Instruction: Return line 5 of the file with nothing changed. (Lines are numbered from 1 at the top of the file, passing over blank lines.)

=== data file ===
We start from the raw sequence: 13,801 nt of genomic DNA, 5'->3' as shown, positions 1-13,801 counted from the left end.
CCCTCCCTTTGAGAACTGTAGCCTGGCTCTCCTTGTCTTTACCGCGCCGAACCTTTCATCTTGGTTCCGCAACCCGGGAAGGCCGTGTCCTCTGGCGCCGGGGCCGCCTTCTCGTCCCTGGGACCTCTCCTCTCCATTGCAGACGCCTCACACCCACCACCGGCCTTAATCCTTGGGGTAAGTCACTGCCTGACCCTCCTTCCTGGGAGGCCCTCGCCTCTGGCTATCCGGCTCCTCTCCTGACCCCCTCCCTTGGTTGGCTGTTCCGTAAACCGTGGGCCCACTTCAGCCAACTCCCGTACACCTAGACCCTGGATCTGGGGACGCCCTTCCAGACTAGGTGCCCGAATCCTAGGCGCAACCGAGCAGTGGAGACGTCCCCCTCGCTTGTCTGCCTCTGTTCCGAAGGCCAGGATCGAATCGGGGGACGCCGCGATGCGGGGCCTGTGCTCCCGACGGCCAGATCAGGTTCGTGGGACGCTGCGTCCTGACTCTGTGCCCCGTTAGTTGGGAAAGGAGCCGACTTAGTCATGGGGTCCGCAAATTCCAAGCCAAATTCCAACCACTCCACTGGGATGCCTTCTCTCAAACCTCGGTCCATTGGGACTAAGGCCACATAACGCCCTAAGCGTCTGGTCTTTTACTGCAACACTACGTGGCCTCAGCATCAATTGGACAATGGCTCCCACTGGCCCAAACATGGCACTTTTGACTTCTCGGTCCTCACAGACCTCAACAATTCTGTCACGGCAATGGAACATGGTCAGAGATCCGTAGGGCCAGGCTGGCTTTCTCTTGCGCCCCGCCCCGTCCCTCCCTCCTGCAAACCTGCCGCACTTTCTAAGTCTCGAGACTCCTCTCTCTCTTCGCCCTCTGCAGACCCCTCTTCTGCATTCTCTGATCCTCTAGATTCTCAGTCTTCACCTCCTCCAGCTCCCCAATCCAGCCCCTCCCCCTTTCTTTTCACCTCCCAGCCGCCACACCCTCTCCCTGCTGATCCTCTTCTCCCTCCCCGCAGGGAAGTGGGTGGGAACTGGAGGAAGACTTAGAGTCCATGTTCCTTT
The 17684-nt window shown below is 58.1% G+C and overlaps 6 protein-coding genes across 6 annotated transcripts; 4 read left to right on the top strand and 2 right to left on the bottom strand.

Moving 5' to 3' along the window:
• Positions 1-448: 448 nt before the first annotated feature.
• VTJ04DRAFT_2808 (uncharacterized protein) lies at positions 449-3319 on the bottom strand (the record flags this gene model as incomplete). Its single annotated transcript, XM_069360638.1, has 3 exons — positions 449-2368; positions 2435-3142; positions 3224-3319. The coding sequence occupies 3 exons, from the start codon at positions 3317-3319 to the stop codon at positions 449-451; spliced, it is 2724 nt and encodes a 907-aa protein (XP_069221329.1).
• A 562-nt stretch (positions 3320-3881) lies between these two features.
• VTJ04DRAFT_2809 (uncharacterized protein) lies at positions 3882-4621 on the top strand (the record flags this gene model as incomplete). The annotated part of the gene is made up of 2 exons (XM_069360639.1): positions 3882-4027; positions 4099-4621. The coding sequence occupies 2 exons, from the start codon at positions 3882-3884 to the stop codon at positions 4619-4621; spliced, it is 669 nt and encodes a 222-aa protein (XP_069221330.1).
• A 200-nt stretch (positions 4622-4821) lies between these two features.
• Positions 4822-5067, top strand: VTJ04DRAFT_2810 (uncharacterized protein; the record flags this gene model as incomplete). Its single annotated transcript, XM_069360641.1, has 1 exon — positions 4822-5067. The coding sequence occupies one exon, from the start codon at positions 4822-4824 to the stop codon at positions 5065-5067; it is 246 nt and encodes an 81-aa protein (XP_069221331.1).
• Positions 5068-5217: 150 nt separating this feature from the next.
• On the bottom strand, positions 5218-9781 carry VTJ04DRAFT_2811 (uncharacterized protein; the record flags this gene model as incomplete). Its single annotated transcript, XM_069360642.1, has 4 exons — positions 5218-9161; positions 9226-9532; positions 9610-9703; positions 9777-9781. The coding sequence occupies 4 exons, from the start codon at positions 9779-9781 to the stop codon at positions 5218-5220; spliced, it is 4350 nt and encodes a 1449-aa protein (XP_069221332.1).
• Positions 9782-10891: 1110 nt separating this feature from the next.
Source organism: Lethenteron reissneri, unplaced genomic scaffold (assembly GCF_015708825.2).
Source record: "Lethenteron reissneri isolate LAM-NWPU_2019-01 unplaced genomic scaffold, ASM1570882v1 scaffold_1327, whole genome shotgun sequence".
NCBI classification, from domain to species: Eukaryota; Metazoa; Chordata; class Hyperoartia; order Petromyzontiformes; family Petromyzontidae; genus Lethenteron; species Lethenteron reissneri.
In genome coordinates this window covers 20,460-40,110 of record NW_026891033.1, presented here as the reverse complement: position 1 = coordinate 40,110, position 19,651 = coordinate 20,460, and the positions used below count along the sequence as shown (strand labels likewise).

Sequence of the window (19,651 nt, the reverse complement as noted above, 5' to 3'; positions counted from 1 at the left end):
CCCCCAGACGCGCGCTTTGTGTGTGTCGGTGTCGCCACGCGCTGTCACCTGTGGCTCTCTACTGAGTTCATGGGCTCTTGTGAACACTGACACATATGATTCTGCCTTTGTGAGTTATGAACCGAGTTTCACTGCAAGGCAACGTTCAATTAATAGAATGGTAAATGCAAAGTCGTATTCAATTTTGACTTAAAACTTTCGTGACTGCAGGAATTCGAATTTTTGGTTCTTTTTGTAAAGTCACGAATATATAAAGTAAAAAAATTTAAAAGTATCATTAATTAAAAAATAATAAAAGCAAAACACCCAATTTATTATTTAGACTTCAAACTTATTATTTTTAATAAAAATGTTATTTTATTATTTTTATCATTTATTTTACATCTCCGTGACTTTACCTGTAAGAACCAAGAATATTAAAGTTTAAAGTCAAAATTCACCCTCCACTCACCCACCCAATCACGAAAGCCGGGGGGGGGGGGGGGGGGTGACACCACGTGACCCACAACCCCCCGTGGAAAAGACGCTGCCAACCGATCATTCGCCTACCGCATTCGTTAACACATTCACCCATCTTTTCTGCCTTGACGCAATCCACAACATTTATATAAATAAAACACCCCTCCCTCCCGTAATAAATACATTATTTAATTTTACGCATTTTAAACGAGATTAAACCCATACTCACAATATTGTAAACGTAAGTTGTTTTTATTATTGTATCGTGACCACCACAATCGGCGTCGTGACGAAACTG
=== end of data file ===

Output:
• Positions 1-448: 448 nt before the first annotated feature.